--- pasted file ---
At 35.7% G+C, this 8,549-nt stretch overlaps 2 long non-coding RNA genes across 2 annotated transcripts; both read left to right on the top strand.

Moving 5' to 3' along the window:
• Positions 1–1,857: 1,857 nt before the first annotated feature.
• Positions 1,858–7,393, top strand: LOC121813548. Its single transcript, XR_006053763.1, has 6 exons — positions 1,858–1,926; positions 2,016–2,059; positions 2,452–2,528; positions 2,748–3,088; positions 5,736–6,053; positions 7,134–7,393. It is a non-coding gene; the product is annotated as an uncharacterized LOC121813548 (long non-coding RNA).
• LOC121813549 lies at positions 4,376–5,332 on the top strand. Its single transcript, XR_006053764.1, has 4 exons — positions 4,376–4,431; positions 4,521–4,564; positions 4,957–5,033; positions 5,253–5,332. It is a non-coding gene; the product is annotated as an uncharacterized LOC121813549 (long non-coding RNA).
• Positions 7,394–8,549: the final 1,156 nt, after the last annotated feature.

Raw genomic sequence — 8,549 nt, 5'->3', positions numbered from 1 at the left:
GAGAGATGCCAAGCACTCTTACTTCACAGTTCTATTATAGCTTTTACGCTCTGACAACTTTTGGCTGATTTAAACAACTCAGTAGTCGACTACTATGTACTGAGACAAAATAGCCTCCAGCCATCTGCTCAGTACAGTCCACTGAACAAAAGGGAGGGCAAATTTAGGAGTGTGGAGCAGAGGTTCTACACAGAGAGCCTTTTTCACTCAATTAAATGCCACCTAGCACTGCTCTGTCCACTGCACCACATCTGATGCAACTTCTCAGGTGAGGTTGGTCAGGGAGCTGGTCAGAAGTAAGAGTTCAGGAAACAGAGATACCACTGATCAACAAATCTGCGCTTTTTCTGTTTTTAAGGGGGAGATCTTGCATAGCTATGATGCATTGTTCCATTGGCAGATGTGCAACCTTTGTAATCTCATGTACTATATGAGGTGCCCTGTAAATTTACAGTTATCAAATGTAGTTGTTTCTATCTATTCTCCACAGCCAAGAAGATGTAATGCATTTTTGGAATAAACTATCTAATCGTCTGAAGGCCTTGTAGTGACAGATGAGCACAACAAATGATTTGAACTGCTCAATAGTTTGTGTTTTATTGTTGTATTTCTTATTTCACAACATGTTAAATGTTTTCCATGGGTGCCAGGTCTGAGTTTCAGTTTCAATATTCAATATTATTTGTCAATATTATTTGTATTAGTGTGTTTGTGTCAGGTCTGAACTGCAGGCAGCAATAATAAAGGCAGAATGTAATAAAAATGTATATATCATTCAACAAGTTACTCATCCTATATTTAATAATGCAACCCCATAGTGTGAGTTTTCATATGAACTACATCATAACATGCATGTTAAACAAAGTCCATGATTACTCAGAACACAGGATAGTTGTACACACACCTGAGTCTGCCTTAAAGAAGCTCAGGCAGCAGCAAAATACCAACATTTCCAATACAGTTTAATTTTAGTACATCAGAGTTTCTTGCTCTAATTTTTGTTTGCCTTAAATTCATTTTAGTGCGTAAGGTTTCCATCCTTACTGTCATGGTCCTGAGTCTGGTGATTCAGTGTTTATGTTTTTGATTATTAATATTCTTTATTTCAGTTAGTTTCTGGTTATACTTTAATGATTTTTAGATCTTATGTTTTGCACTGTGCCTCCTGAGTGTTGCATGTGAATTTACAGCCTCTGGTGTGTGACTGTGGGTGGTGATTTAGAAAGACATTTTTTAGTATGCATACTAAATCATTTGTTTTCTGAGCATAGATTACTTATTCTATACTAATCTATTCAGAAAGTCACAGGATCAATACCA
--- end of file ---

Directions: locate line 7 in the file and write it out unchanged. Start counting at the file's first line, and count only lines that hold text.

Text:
Raw genomic sequence — 8,549 nt, 5'->3', positions numbered from 1 at the left: